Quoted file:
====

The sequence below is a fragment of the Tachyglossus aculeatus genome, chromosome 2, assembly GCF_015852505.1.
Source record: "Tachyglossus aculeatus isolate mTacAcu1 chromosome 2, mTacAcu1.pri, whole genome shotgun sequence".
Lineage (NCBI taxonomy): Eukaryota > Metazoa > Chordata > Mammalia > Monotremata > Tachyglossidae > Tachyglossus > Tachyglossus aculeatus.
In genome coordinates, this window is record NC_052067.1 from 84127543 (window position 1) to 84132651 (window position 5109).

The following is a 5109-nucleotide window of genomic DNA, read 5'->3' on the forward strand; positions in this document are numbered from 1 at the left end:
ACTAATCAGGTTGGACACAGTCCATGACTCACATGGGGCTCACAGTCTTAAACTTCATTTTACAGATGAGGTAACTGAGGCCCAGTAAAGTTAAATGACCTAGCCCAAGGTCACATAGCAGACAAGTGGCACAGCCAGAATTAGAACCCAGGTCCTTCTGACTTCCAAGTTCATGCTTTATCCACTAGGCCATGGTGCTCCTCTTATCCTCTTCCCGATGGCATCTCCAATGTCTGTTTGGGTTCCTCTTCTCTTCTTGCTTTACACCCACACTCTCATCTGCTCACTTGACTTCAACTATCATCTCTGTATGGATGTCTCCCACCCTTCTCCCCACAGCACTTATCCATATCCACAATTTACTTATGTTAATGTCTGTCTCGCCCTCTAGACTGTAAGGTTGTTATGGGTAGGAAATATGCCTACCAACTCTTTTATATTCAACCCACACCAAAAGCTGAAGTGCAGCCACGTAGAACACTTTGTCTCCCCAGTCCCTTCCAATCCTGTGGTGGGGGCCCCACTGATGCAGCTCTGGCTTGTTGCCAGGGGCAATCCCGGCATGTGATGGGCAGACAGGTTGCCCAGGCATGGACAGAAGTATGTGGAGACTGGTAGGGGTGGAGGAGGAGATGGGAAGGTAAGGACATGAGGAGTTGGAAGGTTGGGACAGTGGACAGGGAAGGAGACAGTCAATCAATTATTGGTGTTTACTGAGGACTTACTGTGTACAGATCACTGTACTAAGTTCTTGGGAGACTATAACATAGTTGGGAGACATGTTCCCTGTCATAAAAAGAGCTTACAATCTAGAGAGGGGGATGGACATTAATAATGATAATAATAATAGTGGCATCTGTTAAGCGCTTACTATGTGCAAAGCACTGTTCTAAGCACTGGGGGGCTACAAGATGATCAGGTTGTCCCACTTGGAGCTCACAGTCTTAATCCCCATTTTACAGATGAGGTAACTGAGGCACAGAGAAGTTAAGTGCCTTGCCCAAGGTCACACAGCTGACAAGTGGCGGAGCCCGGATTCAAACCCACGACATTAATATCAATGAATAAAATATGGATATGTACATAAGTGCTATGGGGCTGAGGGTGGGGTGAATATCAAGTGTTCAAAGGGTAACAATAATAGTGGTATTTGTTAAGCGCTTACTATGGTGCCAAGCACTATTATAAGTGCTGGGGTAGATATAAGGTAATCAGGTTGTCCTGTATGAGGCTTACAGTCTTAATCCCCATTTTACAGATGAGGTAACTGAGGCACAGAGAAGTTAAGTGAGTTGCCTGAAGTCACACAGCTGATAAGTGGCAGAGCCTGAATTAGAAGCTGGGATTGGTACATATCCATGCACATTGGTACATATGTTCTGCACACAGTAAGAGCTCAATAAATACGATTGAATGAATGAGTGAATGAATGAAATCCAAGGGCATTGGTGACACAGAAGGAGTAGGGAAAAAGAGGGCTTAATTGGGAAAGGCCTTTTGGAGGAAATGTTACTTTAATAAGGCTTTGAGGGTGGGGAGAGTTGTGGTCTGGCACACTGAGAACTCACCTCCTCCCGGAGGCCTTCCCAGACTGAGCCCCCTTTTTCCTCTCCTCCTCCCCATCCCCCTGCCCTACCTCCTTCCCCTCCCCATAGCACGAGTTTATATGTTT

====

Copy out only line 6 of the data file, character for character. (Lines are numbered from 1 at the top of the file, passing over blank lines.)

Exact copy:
ACTAATCAGGTTGGACACAGTCCATGACTCACATGGGGCTCACAGTCTTAAACTTCATTTTACAGATGAGGTAACTGAGGCCCAGTAAAGTTAAATGACCTAGCCCAAGGTCACATAGCAGACAAGTGGCACAGCCAGAATTAGAACCCAGGTCCTTCTGACTTCCAAGTTCATGCTTTATCCACTAGGCCATGGTGCTCCTCTTATCCTCTTCCCGATGGCATCTCCAATGTCTGTTTGGGTTCCTCTTCTCTTCTTGCTTTACACCCACACTCTCATCTGCTCACTTGACTTCAACTATCATCTCTGTATGGATGTCTCCCACCCTTCTCCCCACAGCACTTATCCATATCCACAATTTACTTATGTTAATGTCTGTCTCGCCCTCTAGACTGTAAGGTTGTTATGGGTAGGAAATATGCCTACCAACTCTTTTATATTCAACCCACACCAAAAGCTGAAGTGCAGCCACGTAGAACACTTTGTCTCCCCAGTCCCTTCCAATCCTGTGGTGGGGGCCCCACTGATGCAGCTCTGGCTTGTTGCCAGGGGCAATCCCGGCATGTGATGGGCAGACAGGTTGCCCAGGCATGGACAGAAGTATGTGGAGACTGGTAGGGGTGGAGGAGGAGATGGGAAGGTAAGGACATGAGGAGTTGGAAGGTTGGGACAGTGGACAGGGAAGGAGACAGTCAATCAATTATTGGTGTTTACTGAGGACTTACTGTGTACAGATCACTGTACTAAGTTCTTGGGAGACTATAACATAGTTGGGAGACATGTTCCCTGTCATAAAAAGAGCTTACAATCTAGAGAGGGGGATGGACATTAATAATGATAATAATAATAGTGGCATCTGTTAAGCGCTTACTATGTGCAAAGCACTGTTCTAAGCACTGGGGGGCTACAAGATGATCAGGTTGTCCCACTTGGAGCTCACAGTCTTAATCCCCATTTTACAGATGAGGTAACTGAGGCACAGAGAAGTTAAGTGCCTTGCCCAAGGTCACACAGCTGACAAGTGGCGGAGCCCGGATTCAAACCCACGACATTAATATCAATGAATAAAATATGGATATGTACATAAGTGCTATGGGGCTGAGGGTGGGGTGAATATCAAGTGTTCAAAGGGTAACAATAATAGTGGTATTTGTTAAGCGCTTACTATGGTGCCAAGCACTATTATAAGTGCTGGGGTAGATATAAGGTAATCAGGTTGTCCTGTATGAGGCTTACAGTCTTAATCCCCATTTTACAGATGAGGTAACTGAGGCACAGAGAAGTTAAGTGAGTTGCCTGAAGTCACACAGCTGATAAGTGGCAGAGCCTGAATTAGAAGCTGGGATTGGTACATATCCATGCACATTGGTACATATGTTCTGCACACAGTAAGAGCTCAATAAATACGATTGAATGAATGAGTGAATGAATGAAATCCAAGGGCATTGGTGACACAGAAGGAGTAGGGAAAAAGAGGGCTTAATTGGGAAAGGCCTTTTGGAGGAAATGTTACTTTAATAAGGCTTTGAGGGTGGGGAGAGTTGTGGTCTGGCACACTGAGAACTCACCTCCTCCCGGAGGCCTTCCCAGACTGAGCCCCCTTTTTCCTCTCCTCCTCCCCATCCCCCTGCCCTACCTCCTTCCCCTCCCCATAGCACGAGTTTATATGTTT